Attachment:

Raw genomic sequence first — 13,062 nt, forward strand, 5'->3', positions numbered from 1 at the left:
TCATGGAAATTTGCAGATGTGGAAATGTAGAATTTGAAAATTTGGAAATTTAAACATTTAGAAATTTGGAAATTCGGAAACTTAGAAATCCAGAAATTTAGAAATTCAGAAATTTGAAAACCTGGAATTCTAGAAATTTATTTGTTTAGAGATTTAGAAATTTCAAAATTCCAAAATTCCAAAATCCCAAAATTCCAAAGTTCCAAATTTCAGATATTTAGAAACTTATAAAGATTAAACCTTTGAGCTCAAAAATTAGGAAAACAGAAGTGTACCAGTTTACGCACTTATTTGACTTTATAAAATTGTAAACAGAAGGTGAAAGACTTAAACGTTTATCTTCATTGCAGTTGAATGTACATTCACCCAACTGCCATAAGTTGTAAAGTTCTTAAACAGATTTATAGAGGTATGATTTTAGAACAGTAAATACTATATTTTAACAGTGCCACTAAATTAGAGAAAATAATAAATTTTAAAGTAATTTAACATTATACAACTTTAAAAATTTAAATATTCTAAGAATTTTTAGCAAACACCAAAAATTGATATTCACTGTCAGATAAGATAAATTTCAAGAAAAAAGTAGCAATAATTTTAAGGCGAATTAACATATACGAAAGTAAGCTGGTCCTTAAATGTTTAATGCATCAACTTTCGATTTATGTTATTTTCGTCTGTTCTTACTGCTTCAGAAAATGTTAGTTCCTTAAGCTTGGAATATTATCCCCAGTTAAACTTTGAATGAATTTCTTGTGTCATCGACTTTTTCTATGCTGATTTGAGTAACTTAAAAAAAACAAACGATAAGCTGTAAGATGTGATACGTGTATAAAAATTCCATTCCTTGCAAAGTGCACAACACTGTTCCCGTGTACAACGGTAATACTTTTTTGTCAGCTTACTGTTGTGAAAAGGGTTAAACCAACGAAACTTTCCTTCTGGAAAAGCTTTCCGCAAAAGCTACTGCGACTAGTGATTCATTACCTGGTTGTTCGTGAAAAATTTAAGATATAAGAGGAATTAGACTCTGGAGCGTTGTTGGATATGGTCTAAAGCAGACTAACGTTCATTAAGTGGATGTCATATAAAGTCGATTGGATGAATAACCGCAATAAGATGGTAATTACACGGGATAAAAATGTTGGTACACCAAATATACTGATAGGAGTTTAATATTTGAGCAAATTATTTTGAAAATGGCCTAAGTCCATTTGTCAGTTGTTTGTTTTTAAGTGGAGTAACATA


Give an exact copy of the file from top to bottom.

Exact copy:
Raw genomic sequence first — 13,062 nt, forward strand, 5'->3', positions numbered from 1 at the left:
TCATGGAAATTTGCAGATGTGGAAATGTAGAATTTGAAAATTTGGAAATTTAAACATTTAGAAATTTGGAAATTCGGAAACTTAGAAATCCAGAAATTTAGAAATTCAGAAATTTGAAAACCTGGAATTCTAGAAATTTATTTGTTTAGAGATTTAGAAATTTCAAAATTCCAAAATTCCAAAATCCCAAAATTCCAAAGTTCCAAATTTCAGATATTTAGAAACTTATAAAGATTAAACCTTTGAGCTCAAAAATTAGGAAAACAGAAGTGTACCAGTTTACGCACTTATTTGACTTTATAAAATTGTAAACAGAAGGTGAAAGACTTAAACGTTTATCTTCATTGCAGTTGAATGTACATTCACCCAACTGCCATAAGTTGTAAAGTTCTTAAACAGATTTATAGAGGTATGATTTTAGAACAGTAAATACTATATTTTAACAGTGCCACTAAATTAGAGAAAATAATAAATTTTAAAGTAATTTAACATTATACAACTTTAAAAATTTAAATATTCTAAGAATTTTTAGCAAACACCAAAAATTGATATTCACTGTCAGATAAGATAAATTTCAAGAAAAAAGTAGCAATAATTTTAAGGCGAATTAACATATACGAAAGTAAGCTGGTCCTTAAATGTTTAATGCATCAACTTTCGATTTATGTTATTTTCGTCTGTTCTTACTGCTTCAGAAAATGTTAGTTCCTTAAGCTTGGAATATTATCCCCAGTTAAACTTTGAATGAATTTCTTGTGTCATCGACTTTTTCTATGCTGATTTGAGTAACTTAAAAAAAACAAACGATAAGCTGTAAGATGTGATACGTGTATAAAAATTCCATTCCTTGCAAAGTGCACAACACTGTTCCCGTGTACAACGGTAATACTTTTTTGTCAGCTTACTGTTGTGAAAAGGGTTAAACCAACGAAACTTTCCTTCTGGAAAAGCTTTCCGCAAAAGCTACTGCGACTAGTGATTCATTACCTGGTTGTTCGTGAAAAATTTAAGATATAAGAGGAATTAGACTCTGGAGCGTTGTTGGATATGGTCTAAAGCAGACTAACGTTCATTAAGTGGATGTCATATAAAGTCGATTGGATGAATAACCGCAATAAGATGGTAATTACACGGGATAAAAATGTTGGTACACCAAATATACTGATAGGAGTTTAATATTTGAGCAAATTATTTTGAAAATGGCCTAAGTCCATTTGTCAGTTGTTTGTTTTTAAGTGGAGTAACATA